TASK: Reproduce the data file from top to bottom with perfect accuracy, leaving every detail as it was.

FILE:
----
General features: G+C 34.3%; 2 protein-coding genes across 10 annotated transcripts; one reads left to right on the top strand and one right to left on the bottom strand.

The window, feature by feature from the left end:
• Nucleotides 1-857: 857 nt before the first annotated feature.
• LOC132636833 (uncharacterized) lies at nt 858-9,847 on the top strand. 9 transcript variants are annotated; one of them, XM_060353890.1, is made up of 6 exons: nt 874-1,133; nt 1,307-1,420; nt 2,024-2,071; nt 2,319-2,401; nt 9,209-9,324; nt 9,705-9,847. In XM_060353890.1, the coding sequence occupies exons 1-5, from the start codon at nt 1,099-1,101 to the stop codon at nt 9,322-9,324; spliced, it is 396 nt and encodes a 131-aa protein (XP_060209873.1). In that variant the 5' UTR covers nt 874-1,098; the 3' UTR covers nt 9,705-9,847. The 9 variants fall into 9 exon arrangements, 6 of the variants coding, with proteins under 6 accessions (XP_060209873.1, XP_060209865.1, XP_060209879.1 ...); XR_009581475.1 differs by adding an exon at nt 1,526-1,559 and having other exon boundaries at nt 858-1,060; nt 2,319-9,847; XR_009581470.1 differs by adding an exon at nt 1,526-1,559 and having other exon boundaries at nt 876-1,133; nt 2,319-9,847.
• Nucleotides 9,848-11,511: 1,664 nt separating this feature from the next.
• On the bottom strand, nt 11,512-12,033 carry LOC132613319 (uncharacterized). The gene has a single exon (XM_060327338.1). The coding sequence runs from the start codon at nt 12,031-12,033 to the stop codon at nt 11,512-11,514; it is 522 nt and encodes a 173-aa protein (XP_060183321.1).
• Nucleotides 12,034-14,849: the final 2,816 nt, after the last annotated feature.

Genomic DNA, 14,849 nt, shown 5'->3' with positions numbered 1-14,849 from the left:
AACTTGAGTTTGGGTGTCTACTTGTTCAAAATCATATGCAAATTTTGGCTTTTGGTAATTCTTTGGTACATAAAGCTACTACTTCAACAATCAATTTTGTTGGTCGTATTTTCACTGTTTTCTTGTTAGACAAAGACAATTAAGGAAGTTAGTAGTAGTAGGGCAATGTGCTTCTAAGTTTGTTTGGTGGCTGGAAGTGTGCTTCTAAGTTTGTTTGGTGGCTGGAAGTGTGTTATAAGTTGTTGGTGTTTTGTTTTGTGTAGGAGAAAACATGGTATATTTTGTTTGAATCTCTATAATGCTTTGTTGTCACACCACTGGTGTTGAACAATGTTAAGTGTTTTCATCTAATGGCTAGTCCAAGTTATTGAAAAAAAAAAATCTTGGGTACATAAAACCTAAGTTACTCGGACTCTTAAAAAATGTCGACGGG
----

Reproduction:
General features: G+C 34.3%; 2 protein-coding genes across 10 annotated transcripts; one reads left to right on the top strand and one right to left on the bottom strand.

The window, feature by feature from the left end:
• Nucleotides 1-857: 857 nt before the first annotated feature.
• LOC132636833 (uncharacterized) lies at nt 858-9,847 on the top strand. 9 transcript variants are annotated; one of them, XM_060353890.1, is made up of 6 exons: nt 874-1,133; nt 1,307-1,420; nt 2,024-2,071; nt 2,319-2,401; nt 9,209-9,324; nt 9,705-9,847. In XM_060353890.1, the coding sequence occupies exons 1-5, from the start codon at nt 1,099-1,101 to the stop codon at nt 9,322-9,324; spliced, it is 396 nt and encodes a 131-aa protein (XP_060209873.1). In that variant the 5' UTR covers nt 874-1,098; the 3' UTR covers nt 9,705-9,847. The 9 variants fall into 9 exon arrangements, 6 of the variants coding, with proteins under 6 accessions (XP_060209873.1, XP_060209865.1, XP_060209879.1 ...); XR_009581475.1 differs by adding an exon at nt 1,526-1,559 and having other exon boundaries at nt 858-1,060; nt 2,319-9,847; XR_009581470.1 differs by adding an exon at nt 1,526-1,559 and having other exon boundaries at nt 876-1,133; nt 2,319-9,847.
• Nucleotides 9,848-11,511: 1,664 nt separating this feature from the next.
• On the bottom strand, nt 11,512-12,033 carry LOC132613319 (uncharacterized). The gene has a single exon (XM_060327338.1). The coding sequence runs from the start codon at nt 12,031-12,033 to the stop codon at nt 11,512-11,514; it is 522 nt and encodes a 173-aa protein (XP_060183321.1).
• Nucleotides 12,034-14,849: the final 2,816 nt, after the last annotated feature.

Genomic DNA, 14,849 nt, shown 5'->3' with positions numbered 1-14,849 from the left:
AACTTGAGTTTGGGTGTCTACTTGTTCAAAATCATATGCAAATTTTGGCTTTTGGTAATTCTTTGGTACATAAAGCTACTACTTCAACAATCAATTTTGTTGGTCGTATTTTCACTGTTTTCTTGTTAGACAAAGACAATTAAGGAAGTTAGTAGTAGTAGGGCAATGTGCTTCTAAGTTTGTTTGGTGGCTGGAAGTGTGCTTCTAAGTTTGTTTGGTGGCTGGAAGTGTGTTATAAGTTGTTGGTGTTTTGTTTTGTGTAGGAGAAAACATGGTATATTTTGTTTGAATCTCTATAATGCTTTGTTGTCACACCACTGGTGTTGAACAATGTTAAGTGTTTTCATCTAATGGCTAGTCCAAGTTATTGAAAAAAAAAAATCTTGGGTACATAAAACCTAAGTTACTCGGACTCTTAAAAAATGTCGACGGG